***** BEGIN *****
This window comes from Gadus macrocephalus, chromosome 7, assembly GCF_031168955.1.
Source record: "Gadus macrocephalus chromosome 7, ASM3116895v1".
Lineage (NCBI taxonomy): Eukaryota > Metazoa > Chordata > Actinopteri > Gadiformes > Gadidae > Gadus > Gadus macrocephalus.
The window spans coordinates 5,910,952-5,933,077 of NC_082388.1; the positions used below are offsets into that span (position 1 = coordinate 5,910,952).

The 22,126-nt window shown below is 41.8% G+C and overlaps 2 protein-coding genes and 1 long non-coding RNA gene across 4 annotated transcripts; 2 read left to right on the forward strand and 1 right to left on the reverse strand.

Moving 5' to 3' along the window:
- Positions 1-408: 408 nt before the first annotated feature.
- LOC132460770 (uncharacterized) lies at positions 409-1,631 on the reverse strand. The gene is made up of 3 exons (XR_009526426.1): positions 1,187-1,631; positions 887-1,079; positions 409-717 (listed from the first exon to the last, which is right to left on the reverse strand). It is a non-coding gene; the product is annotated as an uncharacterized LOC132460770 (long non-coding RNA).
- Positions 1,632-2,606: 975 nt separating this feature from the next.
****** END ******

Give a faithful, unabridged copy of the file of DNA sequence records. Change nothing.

This window comes from Gadus macrocephalus, chromosome 7, assembly GCF_031168955.1.
Source record: "Gadus macrocephalus chromosome 7, ASM3116895v1".
Lineage (NCBI taxonomy): Eukaryota > Metazoa > Chordata > Actinopteri > Gadiformes > Gadidae > Gadus > Gadus macrocephalus.
The window spans coordinates 5,910,952-5,933,077 of NC_082388.1; the positions used below are offsets into that span (position 1 = coordinate 5,910,952).

The 22,126-nt window shown below is 41.8% G+C and overlaps 2 protein-coding genes and 1 long non-coding RNA gene across 4 annotated transcripts; 2 read left to right on the forward strand and 1 right to left on the reverse strand.

Moving 5' to 3' along the window:
- Positions 1-408: 408 nt before the first annotated feature.
- LOC132460770 (uncharacterized) lies at positions 409-1,631 on the reverse strand. The gene is made up of 3 exons (XR_009526426.1): positions 1,187-1,631; positions 887-1,079; positions 409-717 (listed from the first exon to the last, which is right to left on the reverse strand). It is a non-coding gene; the product is annotated as an uncharacterized LOC132460770 (long non-coding RNA).
- Positions 1,632-2,606: 975 nt separating this feature from the next.